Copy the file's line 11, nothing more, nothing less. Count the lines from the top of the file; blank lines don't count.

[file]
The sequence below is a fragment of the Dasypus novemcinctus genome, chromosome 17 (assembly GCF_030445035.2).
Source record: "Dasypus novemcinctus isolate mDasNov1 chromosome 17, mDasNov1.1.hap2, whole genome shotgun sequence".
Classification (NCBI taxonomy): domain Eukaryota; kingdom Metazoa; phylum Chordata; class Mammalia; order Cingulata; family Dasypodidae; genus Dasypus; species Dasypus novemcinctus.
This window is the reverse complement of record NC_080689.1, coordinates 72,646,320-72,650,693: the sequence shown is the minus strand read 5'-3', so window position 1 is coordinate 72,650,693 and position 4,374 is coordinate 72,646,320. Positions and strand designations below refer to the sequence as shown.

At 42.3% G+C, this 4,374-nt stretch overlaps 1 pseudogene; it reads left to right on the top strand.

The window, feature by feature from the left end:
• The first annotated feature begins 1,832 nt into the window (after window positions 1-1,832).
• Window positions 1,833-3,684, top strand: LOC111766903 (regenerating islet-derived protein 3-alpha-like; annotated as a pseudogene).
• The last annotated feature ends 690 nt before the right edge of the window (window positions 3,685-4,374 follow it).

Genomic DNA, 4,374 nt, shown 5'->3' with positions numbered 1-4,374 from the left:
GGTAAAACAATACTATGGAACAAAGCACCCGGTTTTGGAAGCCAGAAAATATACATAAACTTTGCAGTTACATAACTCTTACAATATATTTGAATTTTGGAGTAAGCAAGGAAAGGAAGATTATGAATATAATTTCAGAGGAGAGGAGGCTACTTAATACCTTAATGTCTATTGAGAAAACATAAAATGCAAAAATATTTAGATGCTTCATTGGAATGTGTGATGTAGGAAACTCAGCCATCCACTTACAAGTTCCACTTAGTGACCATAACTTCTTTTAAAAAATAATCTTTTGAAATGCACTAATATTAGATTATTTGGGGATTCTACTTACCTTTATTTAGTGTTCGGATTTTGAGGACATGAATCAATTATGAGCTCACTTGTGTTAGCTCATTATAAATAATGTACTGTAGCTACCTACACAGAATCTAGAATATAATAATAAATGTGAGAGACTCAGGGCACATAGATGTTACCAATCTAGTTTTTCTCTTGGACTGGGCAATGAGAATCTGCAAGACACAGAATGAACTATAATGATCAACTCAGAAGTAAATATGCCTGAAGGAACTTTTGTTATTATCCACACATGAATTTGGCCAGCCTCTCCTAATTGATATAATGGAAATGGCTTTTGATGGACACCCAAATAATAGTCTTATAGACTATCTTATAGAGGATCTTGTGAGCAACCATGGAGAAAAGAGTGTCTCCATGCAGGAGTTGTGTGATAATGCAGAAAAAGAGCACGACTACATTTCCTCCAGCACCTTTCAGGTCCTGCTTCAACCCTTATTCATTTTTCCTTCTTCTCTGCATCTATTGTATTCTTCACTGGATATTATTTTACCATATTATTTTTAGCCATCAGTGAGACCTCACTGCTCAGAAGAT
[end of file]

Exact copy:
GGTAAAACAATACTATGGAACAAAGCACCCGGTTTTGGAAGCCAGAAAATATACATAAACTTTGCAGTTACATAACTCTTACAATATATTTGAATTTTGGAGTAAGCAAGGAAAGGAAGATTATGAATATAATTTCAGAGGAGAGGAGGCTACTTAATACCTTAATGTCTATTGAGAAAACATAAAATGCAAAAATATTTAGATGCTTCATTGGAATGTGTGATGTAGGAAACTCAGCCATCCACTTACAAGTTCCACTTAGTGACCATAACTTCTTTTAAAAAATAATCTTTTGAAATGCACTAATATTAGATTATTTGGGGATTCTACTTACCTTTATTTAGTGTTCGGATTTTGAGGACATGAATCAATTATGAGCTCACTTGTGTTAGCTCATTATAAATAATGTACTGTAGCTACCTACACAGAATCTAGAATATAATAATAAATGTGAGAGACTCAGGGCACATAGATGTTACCAATCTAGTTTTTCTCTTGGACTGGGCAATGAGAATCTGCAAGACACAGAATGAACTATAATGATCAACTCAGAAGTAAATATGCCTGAAGGAACTTTTGTTATTATCCACACATGAATTTGGCCAGCCTCTCCTAATTGATATAATGGAAATGGCTTTTGATGGACACCCAAATAATAGTCTTATAGACTATCTTATAGAGGATCTTGTGAGCAACCATGGAGAAAAGAGTGTCTCCATGCAGGAGTTGTGTGATAATGCAGAAAAAGAGCACGACTACATTTCCTCCAGCACCTTTCAGGTCCTGCTTCAACCCTTATTCATTTTTCCTTCTTCTCTGCATCTATTGTATTCTTCACTGGATATTATTTTACCATATTATTTTTAGCCATCAGTGAGACCTCACTGCTCAGAAGAT